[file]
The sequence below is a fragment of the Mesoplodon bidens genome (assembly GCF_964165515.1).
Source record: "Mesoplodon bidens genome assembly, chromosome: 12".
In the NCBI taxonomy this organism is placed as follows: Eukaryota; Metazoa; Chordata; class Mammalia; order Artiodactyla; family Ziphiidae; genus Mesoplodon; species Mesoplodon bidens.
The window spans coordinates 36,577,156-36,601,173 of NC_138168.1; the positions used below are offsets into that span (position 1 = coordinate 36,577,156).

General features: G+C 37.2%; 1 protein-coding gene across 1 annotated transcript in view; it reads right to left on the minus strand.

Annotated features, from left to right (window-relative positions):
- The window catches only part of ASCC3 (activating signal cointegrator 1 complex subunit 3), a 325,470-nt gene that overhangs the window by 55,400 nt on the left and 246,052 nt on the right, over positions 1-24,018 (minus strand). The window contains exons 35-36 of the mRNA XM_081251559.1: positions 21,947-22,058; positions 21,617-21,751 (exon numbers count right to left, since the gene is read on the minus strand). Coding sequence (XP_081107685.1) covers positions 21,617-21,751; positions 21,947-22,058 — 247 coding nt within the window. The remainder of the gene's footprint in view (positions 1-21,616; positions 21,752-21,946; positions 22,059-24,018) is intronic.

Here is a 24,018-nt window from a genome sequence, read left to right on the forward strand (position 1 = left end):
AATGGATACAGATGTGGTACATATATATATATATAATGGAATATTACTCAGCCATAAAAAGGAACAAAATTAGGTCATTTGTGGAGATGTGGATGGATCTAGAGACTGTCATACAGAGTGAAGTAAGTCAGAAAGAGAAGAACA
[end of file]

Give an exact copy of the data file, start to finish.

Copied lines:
The sequence below is a fragment of the Mesoplodon bidens genome (assembly GCF_964165515.1).
Source record: "Mesoplodon bidens genome assembly, chromosome: 12".
In the NCBI taxonomy this organism is placed as follows: Eukaryota; Metazoa; Chordata; class Mammalia; order Artiodactyla; family Ziphiidae; genus Mesoplodon; species Mesoplodon bidens.
The window spans coordinates 36,577,156-36,601,173 of NC_138168.1; the positions used below are offsets into that span (position 1 = coordinate 36,577,156).

General features: G+C 37.2%; 1 protein-coding gene across 1 annotated transcript in view; it reads right to left on the minus strand.

Annotated features, from left to right (window-relative positions):
- The window catches only part of ASCC3 (activating signal cointegrator 1 complex subunit 3), a 325,470-nt gene that overhangs the window by 55,400 nt on the left and 246,052 nt on the right, over positions 1-24,018 (minus strand). The window contains exons 35-36 of the mRNA XM_081251559.1: positions 21,947-22,058; positions 21,617-21,751 (exon numbers count right to left, since the gene is read on the minus strand). Coding sequence (XP_081107685.1) covers positions 21,617-21,751; positions 21,947-22,058 — 247 coding nt within the window. The remainder of the gene's footprint in view (positions 1-21,616; positions 21,752-21,946; positions 22,059-24,018) is intronic.

Here is a 24,018-nt window from a genome sequence, read left to right on the forward strand (position 1 = left end):
AATGGATACAGATGTGGTACATATATATATATATAATGGAATATTACTCAGCCATAAAAAGGAACAAAATTAGGTCATTTGTGGAGATGTGGATGGATCTAGAGACTGTCATACAGAGTGAAGTAAGTCAGAAAGAGAAGAACA